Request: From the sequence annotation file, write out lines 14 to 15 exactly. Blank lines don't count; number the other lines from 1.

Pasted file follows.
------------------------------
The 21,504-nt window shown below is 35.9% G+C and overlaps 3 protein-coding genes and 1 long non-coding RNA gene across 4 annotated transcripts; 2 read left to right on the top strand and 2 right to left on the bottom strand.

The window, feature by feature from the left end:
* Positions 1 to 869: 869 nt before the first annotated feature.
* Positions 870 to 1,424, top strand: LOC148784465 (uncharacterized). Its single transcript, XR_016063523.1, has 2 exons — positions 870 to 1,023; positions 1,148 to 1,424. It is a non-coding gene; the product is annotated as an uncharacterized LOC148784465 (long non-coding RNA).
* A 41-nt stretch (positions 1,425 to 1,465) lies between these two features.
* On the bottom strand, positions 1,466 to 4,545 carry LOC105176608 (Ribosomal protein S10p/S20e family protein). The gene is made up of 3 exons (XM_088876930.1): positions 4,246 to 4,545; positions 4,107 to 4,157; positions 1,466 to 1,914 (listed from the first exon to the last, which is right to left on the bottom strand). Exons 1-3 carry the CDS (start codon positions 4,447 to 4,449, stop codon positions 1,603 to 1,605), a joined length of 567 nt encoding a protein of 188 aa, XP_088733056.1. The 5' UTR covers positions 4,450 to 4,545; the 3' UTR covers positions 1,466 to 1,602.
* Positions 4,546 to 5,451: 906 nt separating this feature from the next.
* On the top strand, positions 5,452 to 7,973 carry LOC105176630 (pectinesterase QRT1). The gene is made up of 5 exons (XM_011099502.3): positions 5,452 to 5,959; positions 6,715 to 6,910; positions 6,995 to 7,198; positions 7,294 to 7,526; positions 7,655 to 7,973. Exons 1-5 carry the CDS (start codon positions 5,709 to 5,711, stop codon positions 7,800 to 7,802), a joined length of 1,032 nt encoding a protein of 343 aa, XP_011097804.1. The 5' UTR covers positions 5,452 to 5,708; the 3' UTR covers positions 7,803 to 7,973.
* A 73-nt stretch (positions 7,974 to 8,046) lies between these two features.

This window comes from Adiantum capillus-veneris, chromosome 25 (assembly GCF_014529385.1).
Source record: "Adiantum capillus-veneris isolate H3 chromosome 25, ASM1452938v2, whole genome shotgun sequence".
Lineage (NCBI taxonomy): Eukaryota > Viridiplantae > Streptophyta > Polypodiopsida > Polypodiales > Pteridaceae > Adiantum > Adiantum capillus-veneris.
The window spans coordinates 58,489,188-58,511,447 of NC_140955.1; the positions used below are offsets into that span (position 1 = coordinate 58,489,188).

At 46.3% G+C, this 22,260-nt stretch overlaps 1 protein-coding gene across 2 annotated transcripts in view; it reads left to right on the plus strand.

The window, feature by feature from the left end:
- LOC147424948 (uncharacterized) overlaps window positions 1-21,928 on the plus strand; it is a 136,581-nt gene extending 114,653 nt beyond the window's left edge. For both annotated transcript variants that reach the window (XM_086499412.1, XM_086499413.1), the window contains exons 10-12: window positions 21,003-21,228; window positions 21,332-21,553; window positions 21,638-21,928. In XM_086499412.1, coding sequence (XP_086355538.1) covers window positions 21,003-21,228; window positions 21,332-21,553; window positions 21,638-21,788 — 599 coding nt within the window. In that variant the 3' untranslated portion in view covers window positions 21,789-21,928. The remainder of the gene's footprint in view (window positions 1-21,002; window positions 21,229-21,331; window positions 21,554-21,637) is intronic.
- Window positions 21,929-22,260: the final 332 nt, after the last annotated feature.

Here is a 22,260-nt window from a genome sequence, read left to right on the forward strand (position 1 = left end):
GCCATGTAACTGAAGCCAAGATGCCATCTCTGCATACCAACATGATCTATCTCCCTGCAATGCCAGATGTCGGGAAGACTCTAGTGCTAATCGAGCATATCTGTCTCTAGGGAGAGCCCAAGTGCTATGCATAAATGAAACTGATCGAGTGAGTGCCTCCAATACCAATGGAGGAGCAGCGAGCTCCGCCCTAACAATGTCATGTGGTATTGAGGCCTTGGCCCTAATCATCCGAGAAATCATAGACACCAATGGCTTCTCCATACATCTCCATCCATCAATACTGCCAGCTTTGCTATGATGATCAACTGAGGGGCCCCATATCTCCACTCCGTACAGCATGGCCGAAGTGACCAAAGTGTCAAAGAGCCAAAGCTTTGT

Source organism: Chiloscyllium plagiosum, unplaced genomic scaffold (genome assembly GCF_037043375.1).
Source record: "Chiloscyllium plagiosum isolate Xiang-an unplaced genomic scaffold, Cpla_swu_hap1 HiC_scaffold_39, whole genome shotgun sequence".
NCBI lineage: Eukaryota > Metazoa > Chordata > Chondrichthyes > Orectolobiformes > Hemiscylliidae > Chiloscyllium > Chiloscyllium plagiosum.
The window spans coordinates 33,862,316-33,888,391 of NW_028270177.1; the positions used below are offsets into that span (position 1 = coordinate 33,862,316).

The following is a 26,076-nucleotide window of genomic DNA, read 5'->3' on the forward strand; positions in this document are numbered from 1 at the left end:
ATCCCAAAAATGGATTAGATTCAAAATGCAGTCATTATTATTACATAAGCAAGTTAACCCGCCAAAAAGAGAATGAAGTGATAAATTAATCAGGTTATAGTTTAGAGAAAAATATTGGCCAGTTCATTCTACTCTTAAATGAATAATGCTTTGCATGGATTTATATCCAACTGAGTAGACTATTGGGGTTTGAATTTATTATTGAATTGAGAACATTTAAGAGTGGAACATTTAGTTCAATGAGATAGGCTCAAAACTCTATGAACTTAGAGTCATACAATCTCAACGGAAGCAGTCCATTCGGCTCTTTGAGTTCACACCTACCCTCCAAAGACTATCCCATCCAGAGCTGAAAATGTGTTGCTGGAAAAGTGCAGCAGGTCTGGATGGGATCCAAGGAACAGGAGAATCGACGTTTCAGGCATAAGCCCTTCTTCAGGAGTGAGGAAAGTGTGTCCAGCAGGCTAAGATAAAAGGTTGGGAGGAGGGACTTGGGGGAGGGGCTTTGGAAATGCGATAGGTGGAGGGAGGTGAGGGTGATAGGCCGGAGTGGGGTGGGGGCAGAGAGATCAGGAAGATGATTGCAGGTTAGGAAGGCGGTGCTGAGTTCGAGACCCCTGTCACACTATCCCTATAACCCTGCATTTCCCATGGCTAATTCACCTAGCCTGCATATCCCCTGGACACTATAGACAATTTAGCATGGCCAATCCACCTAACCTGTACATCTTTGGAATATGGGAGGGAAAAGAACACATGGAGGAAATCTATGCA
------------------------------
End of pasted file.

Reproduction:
At 46.3% G+C, this 22,260-nt stretch overlaps 1 protein-coding gene across 2 annotated transcripts in view; it reads left to right on the plus strand.

The window, feature by feature from the left end: